The internet is the height of convenience. Despite all the complaints we might have about technology, one thing we can admit is that being able to handle all of your expenses from the comfort of your desk is no small luxury. But can you make a big financial like bankruptcy online? Is it possible to file for bankruptcy over the internet?
In this article, we’ll discuss what your options are when considering whether or not you can file for bankruptcy online. By the time we’re done, you’ll hopefully have all the info you need to make the right call.
Can You File For Bankruptcy Online?
For the most part you can file for bankruptcy online. There are a few caveats, as there are with really any big decision, but you likely won’t have trouble finding ways to make such a difficult decision with at least a little bit of comfort and confidence.
With your computer, you can do a number of things related to bankruptcy. For one, you can, in fact, receive bankruptcy filing forms and any local documentation relating to your application for bankruptcy. This takes a lot of the stress of gathering documents and filing papers out of the task.
You will also be notified about the progress of your bankruptcy case over the internet. Your bankruptcy court will send you email updates stating the important facts of your bankruptcy case. This will help you track your financial situation and get a hold on where you are.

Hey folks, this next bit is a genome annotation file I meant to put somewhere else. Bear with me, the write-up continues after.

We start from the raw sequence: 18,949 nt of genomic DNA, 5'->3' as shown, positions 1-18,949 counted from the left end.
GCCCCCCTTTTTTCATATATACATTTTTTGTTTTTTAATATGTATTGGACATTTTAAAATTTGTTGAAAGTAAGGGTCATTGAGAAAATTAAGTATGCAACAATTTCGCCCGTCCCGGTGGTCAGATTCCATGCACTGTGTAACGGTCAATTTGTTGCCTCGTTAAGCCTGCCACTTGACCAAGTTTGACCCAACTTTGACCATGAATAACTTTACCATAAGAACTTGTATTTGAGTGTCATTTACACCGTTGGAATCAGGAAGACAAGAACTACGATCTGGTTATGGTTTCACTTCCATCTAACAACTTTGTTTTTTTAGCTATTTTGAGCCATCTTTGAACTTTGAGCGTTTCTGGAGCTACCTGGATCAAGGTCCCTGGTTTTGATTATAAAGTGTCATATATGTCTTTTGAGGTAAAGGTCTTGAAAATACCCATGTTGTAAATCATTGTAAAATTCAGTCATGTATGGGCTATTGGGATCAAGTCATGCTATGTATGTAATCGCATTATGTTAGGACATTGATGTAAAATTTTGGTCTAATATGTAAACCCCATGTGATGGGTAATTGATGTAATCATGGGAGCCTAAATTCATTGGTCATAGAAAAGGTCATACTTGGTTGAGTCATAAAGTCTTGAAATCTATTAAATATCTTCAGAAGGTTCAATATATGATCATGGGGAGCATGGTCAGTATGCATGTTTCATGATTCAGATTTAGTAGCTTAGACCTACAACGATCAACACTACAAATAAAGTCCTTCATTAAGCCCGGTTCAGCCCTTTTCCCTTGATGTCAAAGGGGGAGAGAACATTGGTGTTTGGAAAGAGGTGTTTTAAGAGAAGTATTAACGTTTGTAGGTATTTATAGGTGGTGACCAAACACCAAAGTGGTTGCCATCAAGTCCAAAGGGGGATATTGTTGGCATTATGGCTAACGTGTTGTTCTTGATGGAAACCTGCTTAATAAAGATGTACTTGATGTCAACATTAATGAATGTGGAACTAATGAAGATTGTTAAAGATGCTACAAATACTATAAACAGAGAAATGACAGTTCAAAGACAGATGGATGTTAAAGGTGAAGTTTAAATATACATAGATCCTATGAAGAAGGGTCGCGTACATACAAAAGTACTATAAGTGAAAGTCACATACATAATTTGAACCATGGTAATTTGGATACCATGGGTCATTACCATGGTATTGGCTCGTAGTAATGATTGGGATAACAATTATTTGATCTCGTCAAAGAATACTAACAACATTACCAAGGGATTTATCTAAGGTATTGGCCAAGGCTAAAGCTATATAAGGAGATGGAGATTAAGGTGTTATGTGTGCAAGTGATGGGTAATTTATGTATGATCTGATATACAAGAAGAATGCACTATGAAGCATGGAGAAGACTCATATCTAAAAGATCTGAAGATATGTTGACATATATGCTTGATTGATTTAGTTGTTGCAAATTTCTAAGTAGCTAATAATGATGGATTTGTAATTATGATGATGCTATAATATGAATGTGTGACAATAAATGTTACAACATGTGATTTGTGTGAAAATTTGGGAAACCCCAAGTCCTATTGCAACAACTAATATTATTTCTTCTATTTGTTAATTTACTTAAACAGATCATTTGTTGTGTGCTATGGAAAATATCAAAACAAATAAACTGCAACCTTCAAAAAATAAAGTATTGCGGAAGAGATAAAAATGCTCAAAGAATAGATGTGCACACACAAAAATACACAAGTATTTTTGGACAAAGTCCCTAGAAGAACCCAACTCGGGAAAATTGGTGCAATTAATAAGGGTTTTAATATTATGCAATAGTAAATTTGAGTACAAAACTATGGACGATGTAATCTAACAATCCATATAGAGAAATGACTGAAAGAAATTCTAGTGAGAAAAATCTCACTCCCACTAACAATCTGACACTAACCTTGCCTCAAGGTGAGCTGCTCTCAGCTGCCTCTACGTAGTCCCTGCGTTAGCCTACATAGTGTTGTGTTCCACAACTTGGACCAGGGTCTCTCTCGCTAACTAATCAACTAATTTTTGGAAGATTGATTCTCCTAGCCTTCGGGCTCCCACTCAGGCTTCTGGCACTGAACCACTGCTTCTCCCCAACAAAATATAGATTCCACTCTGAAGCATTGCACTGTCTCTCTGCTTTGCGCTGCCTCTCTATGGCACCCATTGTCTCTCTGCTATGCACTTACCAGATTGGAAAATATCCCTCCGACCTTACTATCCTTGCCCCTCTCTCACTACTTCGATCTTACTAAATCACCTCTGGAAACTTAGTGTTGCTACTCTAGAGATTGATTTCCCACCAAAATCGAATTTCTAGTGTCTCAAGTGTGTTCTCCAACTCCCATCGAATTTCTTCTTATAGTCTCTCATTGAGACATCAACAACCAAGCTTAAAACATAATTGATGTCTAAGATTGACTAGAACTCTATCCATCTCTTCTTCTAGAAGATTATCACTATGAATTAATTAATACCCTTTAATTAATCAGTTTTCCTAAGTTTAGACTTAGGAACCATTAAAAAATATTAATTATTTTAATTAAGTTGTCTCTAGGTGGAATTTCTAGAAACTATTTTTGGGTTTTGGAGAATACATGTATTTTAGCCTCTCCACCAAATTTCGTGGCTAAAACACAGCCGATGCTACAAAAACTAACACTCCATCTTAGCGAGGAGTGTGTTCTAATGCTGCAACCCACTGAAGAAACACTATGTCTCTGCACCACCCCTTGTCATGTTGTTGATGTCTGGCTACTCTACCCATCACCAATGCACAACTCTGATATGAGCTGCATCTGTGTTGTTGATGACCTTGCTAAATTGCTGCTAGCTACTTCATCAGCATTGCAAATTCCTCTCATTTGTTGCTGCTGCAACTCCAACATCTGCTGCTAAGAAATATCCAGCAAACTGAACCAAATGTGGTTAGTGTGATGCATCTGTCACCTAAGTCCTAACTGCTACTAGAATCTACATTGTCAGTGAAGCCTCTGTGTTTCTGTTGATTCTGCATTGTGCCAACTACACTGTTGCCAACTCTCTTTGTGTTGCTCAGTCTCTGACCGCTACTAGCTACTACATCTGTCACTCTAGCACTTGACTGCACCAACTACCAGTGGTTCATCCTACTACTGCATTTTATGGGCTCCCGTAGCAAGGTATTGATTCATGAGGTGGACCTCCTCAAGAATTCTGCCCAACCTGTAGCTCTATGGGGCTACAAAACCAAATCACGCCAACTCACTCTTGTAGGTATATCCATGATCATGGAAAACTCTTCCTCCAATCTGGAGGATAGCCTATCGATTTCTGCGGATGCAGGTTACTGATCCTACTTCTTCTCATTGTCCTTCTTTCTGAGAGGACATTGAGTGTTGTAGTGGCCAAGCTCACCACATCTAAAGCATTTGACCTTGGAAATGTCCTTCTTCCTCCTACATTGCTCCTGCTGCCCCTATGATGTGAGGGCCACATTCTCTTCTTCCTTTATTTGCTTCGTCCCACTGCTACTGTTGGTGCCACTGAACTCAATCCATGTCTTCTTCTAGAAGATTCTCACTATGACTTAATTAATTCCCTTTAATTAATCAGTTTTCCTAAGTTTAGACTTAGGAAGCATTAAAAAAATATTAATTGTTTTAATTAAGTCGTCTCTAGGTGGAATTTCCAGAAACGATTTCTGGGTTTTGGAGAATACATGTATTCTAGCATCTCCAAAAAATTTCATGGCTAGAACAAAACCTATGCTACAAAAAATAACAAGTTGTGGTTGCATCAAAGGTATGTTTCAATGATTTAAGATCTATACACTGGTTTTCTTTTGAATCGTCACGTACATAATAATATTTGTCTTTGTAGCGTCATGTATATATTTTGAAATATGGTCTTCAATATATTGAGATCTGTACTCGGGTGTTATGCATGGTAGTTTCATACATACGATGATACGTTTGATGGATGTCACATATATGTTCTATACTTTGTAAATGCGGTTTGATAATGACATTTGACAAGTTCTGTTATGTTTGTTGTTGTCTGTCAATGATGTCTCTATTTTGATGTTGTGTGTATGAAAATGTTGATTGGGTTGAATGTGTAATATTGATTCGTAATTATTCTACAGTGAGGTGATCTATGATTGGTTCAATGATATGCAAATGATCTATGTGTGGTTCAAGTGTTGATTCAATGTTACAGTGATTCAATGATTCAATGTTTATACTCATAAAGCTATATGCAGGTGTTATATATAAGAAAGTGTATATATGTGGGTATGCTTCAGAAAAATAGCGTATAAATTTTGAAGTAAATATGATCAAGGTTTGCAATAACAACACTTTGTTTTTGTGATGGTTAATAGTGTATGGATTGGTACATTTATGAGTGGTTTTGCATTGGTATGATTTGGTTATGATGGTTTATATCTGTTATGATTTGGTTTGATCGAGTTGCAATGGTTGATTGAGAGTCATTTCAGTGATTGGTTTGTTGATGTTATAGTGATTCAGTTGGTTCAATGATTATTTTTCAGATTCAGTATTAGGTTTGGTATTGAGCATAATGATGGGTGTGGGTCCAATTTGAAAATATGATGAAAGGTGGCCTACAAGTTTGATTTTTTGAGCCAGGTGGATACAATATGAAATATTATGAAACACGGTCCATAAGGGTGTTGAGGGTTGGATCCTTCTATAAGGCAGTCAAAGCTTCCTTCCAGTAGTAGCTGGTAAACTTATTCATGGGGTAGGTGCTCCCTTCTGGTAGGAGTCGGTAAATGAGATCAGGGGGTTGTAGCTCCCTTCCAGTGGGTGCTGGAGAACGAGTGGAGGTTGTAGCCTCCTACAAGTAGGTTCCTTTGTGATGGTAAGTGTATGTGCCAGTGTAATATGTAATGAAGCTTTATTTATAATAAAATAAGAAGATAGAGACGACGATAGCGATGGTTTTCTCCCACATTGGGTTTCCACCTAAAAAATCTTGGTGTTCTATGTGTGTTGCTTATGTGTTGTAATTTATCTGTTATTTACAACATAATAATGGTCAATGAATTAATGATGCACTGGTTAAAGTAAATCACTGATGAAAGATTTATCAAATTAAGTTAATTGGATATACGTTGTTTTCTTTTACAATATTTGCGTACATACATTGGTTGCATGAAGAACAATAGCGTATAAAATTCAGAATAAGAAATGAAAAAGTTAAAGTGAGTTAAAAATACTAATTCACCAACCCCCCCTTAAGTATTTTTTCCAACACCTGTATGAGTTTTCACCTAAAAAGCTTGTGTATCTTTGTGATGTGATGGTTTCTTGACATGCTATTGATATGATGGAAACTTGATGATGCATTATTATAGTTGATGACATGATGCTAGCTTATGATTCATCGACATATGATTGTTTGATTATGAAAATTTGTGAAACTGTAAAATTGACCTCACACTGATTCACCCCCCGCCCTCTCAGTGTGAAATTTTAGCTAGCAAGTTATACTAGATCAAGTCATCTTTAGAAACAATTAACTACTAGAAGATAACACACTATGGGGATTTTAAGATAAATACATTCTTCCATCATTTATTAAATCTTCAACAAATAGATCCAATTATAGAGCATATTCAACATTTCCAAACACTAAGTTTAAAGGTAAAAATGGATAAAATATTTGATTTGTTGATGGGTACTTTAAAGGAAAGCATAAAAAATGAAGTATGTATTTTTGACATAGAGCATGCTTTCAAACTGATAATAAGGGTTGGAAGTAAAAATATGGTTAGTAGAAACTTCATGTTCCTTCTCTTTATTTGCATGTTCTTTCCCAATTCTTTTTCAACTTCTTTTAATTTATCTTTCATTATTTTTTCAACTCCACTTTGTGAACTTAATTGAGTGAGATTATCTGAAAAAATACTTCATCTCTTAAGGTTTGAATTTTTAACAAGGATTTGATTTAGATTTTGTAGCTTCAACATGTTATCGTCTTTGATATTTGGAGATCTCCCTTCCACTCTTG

After your bankruptcy is filed, you may also be able to check on how your repayment plan through the internet. While this feels more like a chore than a privilege, it will help in the necessary budgeting process that will come during your recovery phase.
You Cannot Do the Actual Filing
Unfortunately, most of us will have to do the actual, physical filing part of filing for bankruptcy in an actual, physical setting.
There may, however, be places where the filing process can be done completely online. This will depend on the district your filing in and the rules and regulations it has decided upon in the past.
If you’re unsure of the rules in your district, it might be good to consult a financial professional. The may be able to help you jump through all the hoops when filing bankruptcy and advise you on recovery afterwards.
Trustees also might not be so hospitable to the idea of going paperless. While many districts have discussed moving in a more electronic direction, the trust that floats around the idea of the hard copy filing process is just too big to overcome for most trustees. This is why hard copies may still be required here.
Any fees related to court filing are also usually not offered on an online basis.
Thus, there’s a lot of the process you can do online, and a lot that you can’t. You will be able to do a lot of the filing documents electronically, but submitting them and onward will be a physical process.